NEW: "Our mission is to resolve this situation peacefully," says spokesman
Charles Poland Jr. was killed when he tried to shield children from a gunman
Police say the gunman boarded a bus, killed Poland and grabbed a boy
The suspect is holding the 5-year-old hostage in an underground bunker
A memorial service was held in southeastern Alabama on Sunday for a school bus driver hailed as a hero.
Charles Albert Poland Jr., 66, was killed last week when he tried to shield children from a gunman, who authorities say boarded a bus, shot Poland and grabbed a 5-year-old boy.
The suspect and the child remained barricaded in an underground bunker in Midland City on Sunday, as the standoff stretched into its sixth day.
“I’m sad to see you gone. You didn’t deserve to die, but you died knowing you kept everyone safe,” read a letter from a student.
Donny Bynum, the superintendent of Dale County schools, read the letter and several others at Poland’s service, which was held at the Ozark Civic Center.
“Being on your bus has been some of the best times of my life,” said a second letter.
“I will miss your big, smiling face,” read a third.
Poland was remembered as a loving husband, father and “paw-paw,” who would do anything for his grandchildren. He was the type who brought students ice water on hot days.
According to authorities and witnesses, on Tuesday at about 3:40 p.m., Poland was shuttling children from school to their homes when he dropped students off and the suspect boarded the bus.
The gunman demanded that Poland hand over two children. Poland refused, blocking access to the bus’s narrow aisle as at least 21 children escaped out of the back emergency door, authorities said.
The gunman shot Poland four times, killing him, grabbed the kindergartener and then barricaded the himself and the boy inside a nearby bunker.
“Charles Albert Poland was a hero,” Bynum said.
Hot Wheels and Cheez-Its
The suspect in the case has been identified as 65-year-old Jimmy Lee Dykes, who has been described by neighbors and officials as a survivalist with “anti-government” views.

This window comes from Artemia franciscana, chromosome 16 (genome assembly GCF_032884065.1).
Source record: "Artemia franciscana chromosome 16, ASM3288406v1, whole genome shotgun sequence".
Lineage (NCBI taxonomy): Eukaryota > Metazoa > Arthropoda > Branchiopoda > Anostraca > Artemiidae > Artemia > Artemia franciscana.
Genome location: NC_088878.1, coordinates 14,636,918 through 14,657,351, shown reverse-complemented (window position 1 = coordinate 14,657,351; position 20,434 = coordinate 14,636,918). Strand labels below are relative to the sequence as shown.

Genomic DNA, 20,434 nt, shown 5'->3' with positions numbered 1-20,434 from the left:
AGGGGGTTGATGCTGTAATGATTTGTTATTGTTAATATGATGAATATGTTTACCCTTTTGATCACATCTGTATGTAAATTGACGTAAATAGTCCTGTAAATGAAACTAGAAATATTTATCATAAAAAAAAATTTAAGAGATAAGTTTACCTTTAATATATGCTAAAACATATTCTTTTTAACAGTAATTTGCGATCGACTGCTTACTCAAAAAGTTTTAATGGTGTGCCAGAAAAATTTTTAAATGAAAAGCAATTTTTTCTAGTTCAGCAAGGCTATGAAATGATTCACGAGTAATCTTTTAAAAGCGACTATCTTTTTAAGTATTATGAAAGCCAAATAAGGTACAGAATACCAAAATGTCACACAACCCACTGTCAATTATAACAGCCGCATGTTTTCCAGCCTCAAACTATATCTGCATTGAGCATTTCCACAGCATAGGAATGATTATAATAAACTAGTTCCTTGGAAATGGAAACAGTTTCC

Authorities have said little about what, if any, demands have been made by Dykes. They said there is no connection between the suspect and the child.
“We continue to maintain an open line of communication with Mr. Dykes. He continues to make the environment as comfortable as possible for the child,” according to a statement Sunday from FBI spokesman Paul Bresson.
The statement was released after authorities postponed a news conference.
“Throughout the day, Mr. Dykes has continued to allow us to deliver food, medicine and comfort items to the child. Some of those items we have delivered include a red Hot Wheels car and some Cheezits crackers,” Bresson said.
The 5-year-old suffers from Asperger’s syndrome and attention deficit disorder, said State. Rep. Steve Clouse.
Dykes has told authorities he has blankets and a heater in the bunker, and authorities have previously said the bunker – built 4 feet underground – has electricity.
Negotiations are being carried out between the suspect and authorities through a 60-foot plastic ventilation pipe that leads from the bunker, authorities said.
It’s unclear whether Dykes has access to news reports about the standoff.
“Our mission is to resolve this situation peacefully for both the child and Mr. Dykes,” Bresson stressed in his statement.
Standoff a focal point
The standoff has become a focal point for the people of Midland City, a town of about 2,300 northwest of Dothan.
Signs posted around the town and at the church urge people to pray for the boy.
During a vigil Saturday outside the town hall, Michelle Riley called on Dykes to release the boy.
“He just needs to know that … everybody makes mistakes,” she said. “Everybody’s been through life events that changes them, but (the boy is) innocent. You know, let him go home to his mother. Let him go home to his grandparents. Let him come out to the community. Let him go back to school and be with his friends.”
CNN’s Vivian Kuo reported from Midland City and Dana Ford wrote from Atlanta. CNN’s Chelsea J. Carter and George Howell contributed to this report.